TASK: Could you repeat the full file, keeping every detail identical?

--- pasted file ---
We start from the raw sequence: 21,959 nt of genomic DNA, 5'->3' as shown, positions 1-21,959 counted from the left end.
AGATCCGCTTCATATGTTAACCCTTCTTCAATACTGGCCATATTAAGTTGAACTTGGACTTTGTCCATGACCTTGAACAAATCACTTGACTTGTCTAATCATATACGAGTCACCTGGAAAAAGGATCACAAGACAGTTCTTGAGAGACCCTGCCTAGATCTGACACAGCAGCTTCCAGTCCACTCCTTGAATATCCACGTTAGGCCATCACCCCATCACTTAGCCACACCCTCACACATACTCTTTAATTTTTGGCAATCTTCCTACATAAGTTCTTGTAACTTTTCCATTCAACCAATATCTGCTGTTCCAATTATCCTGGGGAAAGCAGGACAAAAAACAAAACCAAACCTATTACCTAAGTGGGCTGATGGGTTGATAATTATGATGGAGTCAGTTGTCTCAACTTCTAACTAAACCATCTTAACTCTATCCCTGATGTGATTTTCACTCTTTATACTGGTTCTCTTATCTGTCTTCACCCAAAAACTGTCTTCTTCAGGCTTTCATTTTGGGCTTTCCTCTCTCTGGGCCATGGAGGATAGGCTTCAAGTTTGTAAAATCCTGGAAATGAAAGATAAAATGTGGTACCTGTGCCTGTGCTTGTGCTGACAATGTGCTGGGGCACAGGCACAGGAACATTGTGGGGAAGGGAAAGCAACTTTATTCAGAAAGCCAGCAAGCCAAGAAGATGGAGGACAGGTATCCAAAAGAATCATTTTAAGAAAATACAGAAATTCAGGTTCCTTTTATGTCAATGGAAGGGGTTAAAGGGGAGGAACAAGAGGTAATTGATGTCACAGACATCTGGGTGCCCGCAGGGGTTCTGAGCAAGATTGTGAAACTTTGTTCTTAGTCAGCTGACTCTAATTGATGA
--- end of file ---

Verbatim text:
We start from the raw sequence: 21,959 nt of genomic DNA, 5'->3' as shown, positions 1-21,959 counted from the left end.
AGATCCGCTTCATATGTTAACCCTTCTTCAATACTGGCCATATTAAGTTGAACTTGGACTTTGTCCATGACCTTGAACAAATCACTTGACTTGTCTAATCATATACGAGTCACCTGGAAAAAGGATCACAAGACAGTTCTTGAGAGACCCTGCCTAGATCTGACACAGCAGCTTCCAGTCCACTCCTTGAATATCCACGTTAGGCCATCACCCCATCACTTAGCCACACCCTCACACATACTCTTTAATTTTTGGCAATCTTCCTACATAAGTTCTTGTAACTTTTCCATTCAACCAATATCTGCTGTTCCAATTATCCTGGGGAAAGCAGGACAAAAAACAAAACCAAACCTATTACCTAAGTGGGCTGATGGGTTGATAATTATGATGGAGTCAGTTGTCTCAACTTCTAACTAAACCATCTTAACTCTATCCCTGATGTGATTTTCACTCTTTATACTGGTTCTCTTATCTGTCTTCACCCAAAAACTGTCTTCTTCAGGCTTTCATTTTGGGCTTTCCTCTCTCTGGGCCATGGAGGATAGGCTTCAAGTTTGTAAAATCCTGGAAATGAAAGATAAAATGTGGTACCTGTGCCTGTGCTTGTGCTGACAATGTGCTGGGGCACAGGCACAGGAACATTGTGGGGAAGGGAAAGCAACTTTATTCAGAAAGCCAGCAAGCCAAGAAGATGGAGGACAGGTATCCAAAAGAATCATTTTAAGAAAATACAGAAATTCAGGTTCCTTTTATGTCAATGGAAGGGGTTAAAGGGGAGGAACAAGAGGTAATTGATGTCACAGACATCTGGGTGCCCGCAGGGGTTCTGAGCAAGATTGTGAAACTTTGTTCTTAGTCAGCTGACTCTAATTGATGA